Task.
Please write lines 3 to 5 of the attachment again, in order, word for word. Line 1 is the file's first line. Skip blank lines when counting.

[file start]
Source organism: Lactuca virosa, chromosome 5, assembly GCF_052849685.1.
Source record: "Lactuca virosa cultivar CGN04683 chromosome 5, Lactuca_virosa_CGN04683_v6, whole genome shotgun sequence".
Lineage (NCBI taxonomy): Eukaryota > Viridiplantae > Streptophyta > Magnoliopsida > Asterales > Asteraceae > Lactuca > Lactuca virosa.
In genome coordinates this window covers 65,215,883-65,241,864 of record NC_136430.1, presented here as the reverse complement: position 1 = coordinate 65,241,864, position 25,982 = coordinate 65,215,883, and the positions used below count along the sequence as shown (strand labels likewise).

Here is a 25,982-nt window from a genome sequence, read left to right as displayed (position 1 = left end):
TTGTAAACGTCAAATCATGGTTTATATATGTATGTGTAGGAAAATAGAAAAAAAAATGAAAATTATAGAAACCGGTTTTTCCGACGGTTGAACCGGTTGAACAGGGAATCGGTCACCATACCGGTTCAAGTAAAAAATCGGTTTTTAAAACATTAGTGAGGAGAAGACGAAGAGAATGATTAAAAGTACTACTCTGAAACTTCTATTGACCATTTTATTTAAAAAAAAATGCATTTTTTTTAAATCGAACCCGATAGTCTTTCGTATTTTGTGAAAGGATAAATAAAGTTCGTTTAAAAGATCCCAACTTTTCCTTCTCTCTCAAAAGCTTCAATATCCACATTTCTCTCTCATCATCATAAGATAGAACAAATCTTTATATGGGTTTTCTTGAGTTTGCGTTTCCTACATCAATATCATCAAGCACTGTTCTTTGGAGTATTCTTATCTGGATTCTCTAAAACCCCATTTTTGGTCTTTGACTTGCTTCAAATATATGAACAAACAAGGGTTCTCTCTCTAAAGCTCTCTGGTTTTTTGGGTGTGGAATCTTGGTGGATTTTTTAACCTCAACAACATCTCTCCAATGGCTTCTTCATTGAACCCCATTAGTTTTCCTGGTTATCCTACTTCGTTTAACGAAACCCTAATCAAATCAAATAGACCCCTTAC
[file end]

Lineage (NCBI taxonomy): Eukaryota > Viridiplantae > Streptophyta > Magnoliopsida > Asterales > Asteraceae > Lactuca > Lactuca virosa.
In genome coordinates this window covers 65,215,883-65,241,864 of record NC_136430.1, presented here as the reverse complement: position 1 = coordinate 65,241,864, position 25,982 = coordinate 65,215,883, and the positions used below count along the sequence as shown (strand labels likewise).

Here is a 25,982-nt window from a genome sequence, read left to right as displayed (position 1 = left end):